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Foster v. Continental Can Corp.

February 19, 1986


Appeal from the United States District Court for the northern District of Indiana, South Bend Division. No. 82 C. 109 -- Allen Sharp, Chief Judge.

Author: Eschbach

Before ESCHBACH, POSNER, Circuit Judges, and GIBSON, Senior Circuit Judge.*fn*

ESCHBACH, Circuit Judge. Plaintiff appeals from a judgment for defendants and the denial of her motion for a new trial in a diversity negligence action governed by Indiana law.*fn1 The primary questions presented by this appeal are: (1) whether there was sufficient evidence upon which to instruct the jury regarding excuse for the violation of a safety statute; (2) whether an instruction on the defendants' duty of care correctly stated Indiana law; and (3) whether the district judge abused his discretion by denying plaintiff's motion for a new trial. For the reasons stated below, we will affirm.


The facts of this case are straightforward. On June 14, 1981, Sally Ann Foster ("plaintiff") was driving a Ford Pinto eastbound in the right lane of U.S. Highway 30 outside of Valparaiso, Indiana. It was daylight and the weather was clear. The roadway was a relatively straight and level four-lane highway divided by a grassy median. Plaintiff was not driving in excess of Indiana's 55 miles per hour speed limit.

Donald Elling, who was employed by Diversified Labor Service ("Diversified"), was driving a Mack semi-tractor and trailer carrying containers owned by Continental Can Corporation ("Continental") (collectively "defendants"). Elling was driving in the same direction, but behind, plaintiff. He decided to pass a line of traffic moving in the right lane. He proceeded into the left lane, overtook a car driven by one Joe DeGard, and pulled alongside plaintiff's Pinto.

At that point a pick-up truck approximately one-and-a-half to two blocks ahead in the left lane braked and slowed down. Elling could have avoided hitting the pick-up by coming to a complete stop in the left lane, but did not do so because he feared a rear-end collision. Instead he decided to change lanes. He turned on his right turn signal. Plaintiff did not see the turn signals; however, DeGard, who was driving behind plaintiff, observed the lights, and a police officer, who inspected the truck after the accident, confirmed that the signals were in working order. Elling then checked his side-view mirror, but did not see plaintiff's car because it was in his blind spot. After his turn signal had been on for four to six seconds, Elling moved into the right lane. The right rear of the trailer struck the left front of the pinto. Feeling the impact of the collision and thinking that a tire had blown out, Elling briefly returned to the left lane and then moved entirely into the right lane, hitting the Pinto again. The second collision drove the Pinto off the road. The car hit a tree, severely injuring plaintiff.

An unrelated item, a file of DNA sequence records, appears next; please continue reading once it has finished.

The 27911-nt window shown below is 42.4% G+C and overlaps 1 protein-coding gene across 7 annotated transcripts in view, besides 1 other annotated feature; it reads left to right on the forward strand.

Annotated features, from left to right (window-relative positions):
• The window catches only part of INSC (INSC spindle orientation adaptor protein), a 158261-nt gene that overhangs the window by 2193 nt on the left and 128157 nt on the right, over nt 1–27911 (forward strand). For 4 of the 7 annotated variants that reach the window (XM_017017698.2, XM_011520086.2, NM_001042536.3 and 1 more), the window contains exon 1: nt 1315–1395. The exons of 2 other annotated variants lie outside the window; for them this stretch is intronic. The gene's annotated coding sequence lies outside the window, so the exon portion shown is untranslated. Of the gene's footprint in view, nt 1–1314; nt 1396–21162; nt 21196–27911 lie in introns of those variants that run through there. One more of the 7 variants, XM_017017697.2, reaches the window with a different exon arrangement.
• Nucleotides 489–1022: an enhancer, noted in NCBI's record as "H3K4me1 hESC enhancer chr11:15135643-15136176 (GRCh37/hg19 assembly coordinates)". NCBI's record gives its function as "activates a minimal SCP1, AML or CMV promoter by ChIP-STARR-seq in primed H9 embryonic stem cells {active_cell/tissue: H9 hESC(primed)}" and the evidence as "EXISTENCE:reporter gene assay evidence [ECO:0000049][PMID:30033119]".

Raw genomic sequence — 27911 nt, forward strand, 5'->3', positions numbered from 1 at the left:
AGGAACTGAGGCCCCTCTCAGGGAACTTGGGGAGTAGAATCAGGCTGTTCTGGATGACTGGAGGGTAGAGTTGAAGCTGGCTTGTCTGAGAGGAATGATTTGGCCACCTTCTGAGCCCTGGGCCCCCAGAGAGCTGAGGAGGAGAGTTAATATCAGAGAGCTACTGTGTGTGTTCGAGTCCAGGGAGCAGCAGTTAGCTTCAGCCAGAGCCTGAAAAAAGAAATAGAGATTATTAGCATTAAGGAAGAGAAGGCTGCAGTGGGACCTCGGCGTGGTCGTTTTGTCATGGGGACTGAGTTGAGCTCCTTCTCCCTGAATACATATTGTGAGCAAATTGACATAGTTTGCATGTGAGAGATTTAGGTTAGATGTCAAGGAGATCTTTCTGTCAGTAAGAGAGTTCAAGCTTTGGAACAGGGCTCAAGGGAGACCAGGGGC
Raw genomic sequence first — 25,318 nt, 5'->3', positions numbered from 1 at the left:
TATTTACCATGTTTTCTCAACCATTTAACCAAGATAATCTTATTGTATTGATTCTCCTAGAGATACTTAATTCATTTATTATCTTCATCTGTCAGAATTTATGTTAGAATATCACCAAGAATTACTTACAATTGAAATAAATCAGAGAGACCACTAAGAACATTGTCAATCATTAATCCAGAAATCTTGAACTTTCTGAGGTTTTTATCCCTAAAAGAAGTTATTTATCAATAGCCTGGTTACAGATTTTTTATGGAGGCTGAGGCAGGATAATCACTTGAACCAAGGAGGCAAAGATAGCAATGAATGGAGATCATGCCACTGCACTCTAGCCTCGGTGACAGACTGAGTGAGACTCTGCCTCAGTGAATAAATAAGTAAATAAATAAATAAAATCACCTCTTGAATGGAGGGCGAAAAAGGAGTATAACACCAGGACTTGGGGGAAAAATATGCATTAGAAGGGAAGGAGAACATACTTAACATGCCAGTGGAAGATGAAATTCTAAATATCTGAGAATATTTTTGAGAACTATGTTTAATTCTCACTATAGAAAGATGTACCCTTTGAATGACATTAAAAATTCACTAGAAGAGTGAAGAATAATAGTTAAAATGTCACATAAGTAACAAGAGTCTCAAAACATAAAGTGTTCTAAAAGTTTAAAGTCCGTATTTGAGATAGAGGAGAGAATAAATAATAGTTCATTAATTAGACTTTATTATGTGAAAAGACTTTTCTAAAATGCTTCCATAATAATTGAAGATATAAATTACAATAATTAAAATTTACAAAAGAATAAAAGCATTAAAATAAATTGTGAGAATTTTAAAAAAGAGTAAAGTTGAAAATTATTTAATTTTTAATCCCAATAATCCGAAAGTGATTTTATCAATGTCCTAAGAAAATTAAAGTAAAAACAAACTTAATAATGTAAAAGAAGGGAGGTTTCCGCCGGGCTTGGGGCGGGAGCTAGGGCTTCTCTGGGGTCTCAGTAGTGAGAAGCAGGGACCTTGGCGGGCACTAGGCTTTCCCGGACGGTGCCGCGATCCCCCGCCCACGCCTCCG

After a two-day trial, the jury returned a verdict for defendants and the district court entered judgment accordingly. The district court denied plaintiff's motion for a new trial. See Foster v. Continental Can Corp., 101 F.R.D. 710 (N.D. Ind. 1984).


A. Excuse Instruction

Plaintiff argues, first, that there was insufficient evidence upon which to instruct the jury on whether defendants' violation of a safety statute was excused. Indiana law provides that the "driver of a vehicle overtaking another vehicle proceedings in the same direction shall pass to the left thereof at a safe distance and shall not again drive to the right side of the roadway until safely clear of the overtaken vehicle." Ind. Code ยง 9-4-1-66. By returning to the right lane before he had cleared plaintiff's car, Elling violated the statute. Under Indiana law, violation of a safety statute raises a rebuttable presumption of negligence. See Davison v. Williams, 251 Ind. 448, 456-57, 242 N.E.2d 101, 105 (1968); see also Brandes v. Burbank, 613 F.2d 658, 667 (7th Cir. 1980).

The district court accordingly instructed the jury that:

An act which is performed in violation of a safety statute or regulation is presumptively an act of negligence but the presumption is not conclusive and may be rebutted by showing that the act was justifiable or excusable under the circumstances. Until rebutted, the presumption of negligence is conclusive.

Where a person has disobeyed a safety statute, the violation may be excused or justified in a civil action for negligence by sustaining the burden of showing that the act might reasonably be expected of a person of ordinary prudence, acting ...

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